via What is clear
Archive for January, 2018
The infighting in the White House is extremely amusing. Petulantly tweeting that you’re a “very stable genius” is a pretty good indicator that you’re no such thing. And then when you tweet “my two greatest assets have been mental stability and being, like, really smart”, you’re coming across as a teenage Valley Girl upset because her parents have taken away her mobile phone. This is after all the man who’s response to Kim Jong-un’s nuclear threats was to tweet that his nuclear button was bigger than Kim’s nuclear button. Although the truth is that his button isn’t any bigger, it’s just that his hands are really tiny.
Most of the planet is hugely entertained by the huge falling out between Trump and Steve Bannon. It’s like Alien Vs Predator only without the social graces and the pleasant personalities. Meanwhile here in Scotland we have the spectacle of the meltdown of…
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Boss, do we send Tony da Bull or Prof Pennington?
The United Kingdom government has no God-given right to assume it will inherit every nation automatically at every general election.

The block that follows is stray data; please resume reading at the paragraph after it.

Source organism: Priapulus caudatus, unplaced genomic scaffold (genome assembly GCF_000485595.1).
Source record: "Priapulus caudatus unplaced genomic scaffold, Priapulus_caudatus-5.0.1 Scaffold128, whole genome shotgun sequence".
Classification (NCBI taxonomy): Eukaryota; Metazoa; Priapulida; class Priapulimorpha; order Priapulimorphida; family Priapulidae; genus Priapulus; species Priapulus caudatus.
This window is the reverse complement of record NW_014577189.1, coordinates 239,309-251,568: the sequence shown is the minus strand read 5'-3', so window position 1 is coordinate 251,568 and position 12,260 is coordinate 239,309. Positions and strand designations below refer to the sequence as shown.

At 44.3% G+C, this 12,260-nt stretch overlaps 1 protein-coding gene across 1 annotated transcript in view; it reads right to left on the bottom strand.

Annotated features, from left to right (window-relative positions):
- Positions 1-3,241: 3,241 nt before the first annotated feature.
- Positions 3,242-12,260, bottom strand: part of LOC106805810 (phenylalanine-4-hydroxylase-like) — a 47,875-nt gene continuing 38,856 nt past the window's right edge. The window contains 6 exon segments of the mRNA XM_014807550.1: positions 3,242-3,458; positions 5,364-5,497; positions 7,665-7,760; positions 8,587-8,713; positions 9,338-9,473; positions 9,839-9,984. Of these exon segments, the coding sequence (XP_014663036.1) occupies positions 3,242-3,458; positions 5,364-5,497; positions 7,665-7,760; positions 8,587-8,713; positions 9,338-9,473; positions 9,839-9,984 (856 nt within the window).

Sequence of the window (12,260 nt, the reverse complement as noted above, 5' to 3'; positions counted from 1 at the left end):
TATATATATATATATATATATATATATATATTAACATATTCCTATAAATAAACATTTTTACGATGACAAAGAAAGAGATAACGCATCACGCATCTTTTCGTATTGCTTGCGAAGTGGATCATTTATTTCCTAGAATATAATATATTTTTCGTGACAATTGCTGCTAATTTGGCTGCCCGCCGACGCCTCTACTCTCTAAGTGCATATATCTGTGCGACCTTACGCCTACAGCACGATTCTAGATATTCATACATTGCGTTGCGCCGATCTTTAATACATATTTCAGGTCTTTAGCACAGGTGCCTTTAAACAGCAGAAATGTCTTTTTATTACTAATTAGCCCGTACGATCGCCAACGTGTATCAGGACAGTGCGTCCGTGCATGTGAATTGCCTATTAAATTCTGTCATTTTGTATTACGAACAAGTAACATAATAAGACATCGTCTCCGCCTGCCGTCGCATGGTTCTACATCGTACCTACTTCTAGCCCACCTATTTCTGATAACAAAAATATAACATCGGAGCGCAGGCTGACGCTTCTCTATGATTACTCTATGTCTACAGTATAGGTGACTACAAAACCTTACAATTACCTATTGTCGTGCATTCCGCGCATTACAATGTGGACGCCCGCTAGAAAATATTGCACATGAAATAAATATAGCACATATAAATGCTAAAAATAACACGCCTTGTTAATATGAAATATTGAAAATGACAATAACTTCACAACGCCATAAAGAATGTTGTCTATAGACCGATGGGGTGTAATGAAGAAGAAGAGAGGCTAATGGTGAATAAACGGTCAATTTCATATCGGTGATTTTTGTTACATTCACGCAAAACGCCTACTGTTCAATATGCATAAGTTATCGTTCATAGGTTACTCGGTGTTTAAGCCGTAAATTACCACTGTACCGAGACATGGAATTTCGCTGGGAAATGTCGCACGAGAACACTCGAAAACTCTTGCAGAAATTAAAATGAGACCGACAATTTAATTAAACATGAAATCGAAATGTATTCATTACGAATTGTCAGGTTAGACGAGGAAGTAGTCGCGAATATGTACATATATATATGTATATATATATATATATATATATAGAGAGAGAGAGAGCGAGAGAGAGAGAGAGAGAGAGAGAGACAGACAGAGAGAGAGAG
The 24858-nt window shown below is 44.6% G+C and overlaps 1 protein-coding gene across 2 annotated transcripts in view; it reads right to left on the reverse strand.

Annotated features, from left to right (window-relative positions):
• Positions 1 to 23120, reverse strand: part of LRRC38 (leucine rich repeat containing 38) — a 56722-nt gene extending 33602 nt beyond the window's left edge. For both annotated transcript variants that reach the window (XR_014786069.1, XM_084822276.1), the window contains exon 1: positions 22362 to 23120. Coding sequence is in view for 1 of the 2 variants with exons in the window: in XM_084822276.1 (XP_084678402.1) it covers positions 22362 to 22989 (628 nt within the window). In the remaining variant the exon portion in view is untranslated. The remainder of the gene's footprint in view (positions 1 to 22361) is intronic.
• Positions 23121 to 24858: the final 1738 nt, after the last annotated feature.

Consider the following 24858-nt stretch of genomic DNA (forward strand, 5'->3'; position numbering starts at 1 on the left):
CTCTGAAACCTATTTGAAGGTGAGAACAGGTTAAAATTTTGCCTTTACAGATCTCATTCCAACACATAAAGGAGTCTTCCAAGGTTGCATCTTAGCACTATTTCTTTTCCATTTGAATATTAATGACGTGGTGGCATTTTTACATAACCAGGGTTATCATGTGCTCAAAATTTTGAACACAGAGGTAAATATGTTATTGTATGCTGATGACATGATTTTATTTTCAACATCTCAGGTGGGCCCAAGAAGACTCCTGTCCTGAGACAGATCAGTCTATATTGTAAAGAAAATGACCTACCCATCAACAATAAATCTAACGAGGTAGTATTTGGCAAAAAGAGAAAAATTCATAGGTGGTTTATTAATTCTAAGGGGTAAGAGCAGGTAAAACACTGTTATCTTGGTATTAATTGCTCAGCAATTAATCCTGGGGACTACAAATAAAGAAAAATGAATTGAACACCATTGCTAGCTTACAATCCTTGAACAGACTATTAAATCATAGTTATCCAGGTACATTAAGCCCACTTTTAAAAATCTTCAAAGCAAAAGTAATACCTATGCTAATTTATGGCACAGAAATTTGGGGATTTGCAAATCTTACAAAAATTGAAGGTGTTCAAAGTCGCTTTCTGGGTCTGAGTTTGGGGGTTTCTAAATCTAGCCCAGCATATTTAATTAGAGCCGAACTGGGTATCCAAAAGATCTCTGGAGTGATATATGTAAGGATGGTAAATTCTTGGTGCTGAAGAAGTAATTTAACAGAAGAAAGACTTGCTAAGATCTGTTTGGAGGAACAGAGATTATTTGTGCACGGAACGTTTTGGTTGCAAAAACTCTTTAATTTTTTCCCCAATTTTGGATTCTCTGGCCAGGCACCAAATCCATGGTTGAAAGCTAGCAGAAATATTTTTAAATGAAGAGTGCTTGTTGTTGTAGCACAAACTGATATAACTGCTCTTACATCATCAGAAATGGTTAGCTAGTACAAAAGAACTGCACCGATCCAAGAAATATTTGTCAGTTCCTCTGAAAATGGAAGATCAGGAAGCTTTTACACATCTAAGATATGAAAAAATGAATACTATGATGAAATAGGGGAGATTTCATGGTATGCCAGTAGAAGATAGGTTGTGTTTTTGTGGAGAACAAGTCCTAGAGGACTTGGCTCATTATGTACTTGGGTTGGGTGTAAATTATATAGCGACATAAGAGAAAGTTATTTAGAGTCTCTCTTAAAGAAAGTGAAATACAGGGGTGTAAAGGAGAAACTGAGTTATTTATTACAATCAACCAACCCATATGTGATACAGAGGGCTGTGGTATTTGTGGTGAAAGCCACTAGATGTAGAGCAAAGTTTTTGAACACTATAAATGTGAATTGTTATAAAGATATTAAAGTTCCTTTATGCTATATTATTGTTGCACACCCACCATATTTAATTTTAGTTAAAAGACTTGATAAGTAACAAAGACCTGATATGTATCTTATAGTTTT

Once you accept that maxim and hold rigidly to unionism right or wrong, you have no option but to seek out ways for the demonization of official enemies. To the right and left there is only one enemy in Scotland, the SNP. Ergo, those who vote for them or support their policies are to be side-lined or disenfranchised – a vast proportion of the electorate.
From having an empire from which it sucked great riches reduced to an essentially meaningless Commonwealth, the British Establishment hopes to hold on to what is left. By all accounts, the English would prefer to let the nations rule themselves. Caught between public opinion and the need to retain power the power elite warn us of dire things…
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An occasional series on eminent Scots under-valued by the general public or forgotten.
Frederic Lindsay (1933 – 2013)
There are any number of Scottish-born authors of detective fiction, a few full-time and very successful, but the best of them all is no longer with us, Frederic Lindsay. Not all his novels are detective thrillers but all represent literature of the highest quality rather than the best of pulp fiction. Lindsay was both highly respected by colleagues and publishers and partly ignored by the popular press.
Much of his prose leans to the poetic. There is an ebb and flow to descriptive passages that is immensely pleasing. He writes about hard working people living on the edge and fat, over-indulgent businessmen who rule the lives of those working people.
One quality had him stand out. All his adult life Lindsay was a fervent supporter of Scotland’s independence. He did his research and came to the only conclusion one can…
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